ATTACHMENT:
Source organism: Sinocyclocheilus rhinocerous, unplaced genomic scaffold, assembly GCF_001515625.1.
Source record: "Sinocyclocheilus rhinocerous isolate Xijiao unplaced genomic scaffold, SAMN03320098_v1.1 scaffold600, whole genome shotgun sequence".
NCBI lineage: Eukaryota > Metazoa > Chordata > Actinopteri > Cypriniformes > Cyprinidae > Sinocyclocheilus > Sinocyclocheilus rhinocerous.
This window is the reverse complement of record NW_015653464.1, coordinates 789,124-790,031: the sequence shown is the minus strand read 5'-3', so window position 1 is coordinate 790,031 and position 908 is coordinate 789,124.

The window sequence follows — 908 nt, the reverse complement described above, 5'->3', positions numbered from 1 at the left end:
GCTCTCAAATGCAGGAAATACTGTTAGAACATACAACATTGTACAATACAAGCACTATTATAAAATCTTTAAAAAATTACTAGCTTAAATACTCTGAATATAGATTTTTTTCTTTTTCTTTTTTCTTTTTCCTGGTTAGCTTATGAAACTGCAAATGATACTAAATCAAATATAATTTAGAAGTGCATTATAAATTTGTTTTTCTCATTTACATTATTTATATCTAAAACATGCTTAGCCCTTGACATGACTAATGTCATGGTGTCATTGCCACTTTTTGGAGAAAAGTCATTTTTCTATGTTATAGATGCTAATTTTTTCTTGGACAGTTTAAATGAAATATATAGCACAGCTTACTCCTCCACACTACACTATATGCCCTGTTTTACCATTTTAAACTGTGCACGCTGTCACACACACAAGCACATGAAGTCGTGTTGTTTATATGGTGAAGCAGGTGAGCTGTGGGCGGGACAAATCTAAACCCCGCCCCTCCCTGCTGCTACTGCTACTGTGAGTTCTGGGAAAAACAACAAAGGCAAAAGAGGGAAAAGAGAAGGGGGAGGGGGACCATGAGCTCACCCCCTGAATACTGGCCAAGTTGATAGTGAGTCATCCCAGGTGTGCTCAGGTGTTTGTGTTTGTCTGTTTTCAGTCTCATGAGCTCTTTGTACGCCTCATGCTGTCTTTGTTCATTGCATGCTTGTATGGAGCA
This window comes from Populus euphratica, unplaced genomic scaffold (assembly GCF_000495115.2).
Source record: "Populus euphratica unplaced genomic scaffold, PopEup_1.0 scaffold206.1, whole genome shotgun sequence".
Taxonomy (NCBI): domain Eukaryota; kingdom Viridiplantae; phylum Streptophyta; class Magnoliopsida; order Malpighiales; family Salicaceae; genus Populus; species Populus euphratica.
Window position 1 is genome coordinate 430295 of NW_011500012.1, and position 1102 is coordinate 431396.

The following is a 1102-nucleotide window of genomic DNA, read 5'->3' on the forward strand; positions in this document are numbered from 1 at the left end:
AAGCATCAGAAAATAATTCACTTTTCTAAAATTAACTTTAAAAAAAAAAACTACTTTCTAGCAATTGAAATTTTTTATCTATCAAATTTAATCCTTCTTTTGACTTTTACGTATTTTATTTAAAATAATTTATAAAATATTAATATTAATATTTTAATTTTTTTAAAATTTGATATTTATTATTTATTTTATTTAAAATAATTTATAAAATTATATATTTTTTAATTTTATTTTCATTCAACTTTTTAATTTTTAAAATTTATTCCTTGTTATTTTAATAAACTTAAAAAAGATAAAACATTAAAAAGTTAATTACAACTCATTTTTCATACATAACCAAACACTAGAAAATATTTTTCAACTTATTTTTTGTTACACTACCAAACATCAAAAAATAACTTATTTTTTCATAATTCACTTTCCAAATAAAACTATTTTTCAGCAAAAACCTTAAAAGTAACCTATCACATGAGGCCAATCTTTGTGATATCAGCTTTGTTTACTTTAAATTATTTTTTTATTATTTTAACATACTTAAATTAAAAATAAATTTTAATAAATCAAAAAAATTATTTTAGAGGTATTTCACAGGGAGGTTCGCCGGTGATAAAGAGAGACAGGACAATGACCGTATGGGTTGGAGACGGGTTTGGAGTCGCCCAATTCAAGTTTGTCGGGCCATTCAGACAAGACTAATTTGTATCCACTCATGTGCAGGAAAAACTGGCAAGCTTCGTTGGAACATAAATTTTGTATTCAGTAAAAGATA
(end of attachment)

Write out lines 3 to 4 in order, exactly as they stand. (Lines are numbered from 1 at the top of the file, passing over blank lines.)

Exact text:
NCBI lineage: Eukaryota > Metazoa > Chordata > Actinopteri > Cypriniformes > Cyprinidae > Sinocyclocheilus > Sinocyclocheilus rhinocerous.
This window is the reverse complement of record NW_015653464.1, coordinates 789,124-790,031: the sequence shown is the minus strand read 5'-3', so window position 1 is coordinate 790,031 and position 908 is coordinate 789,124.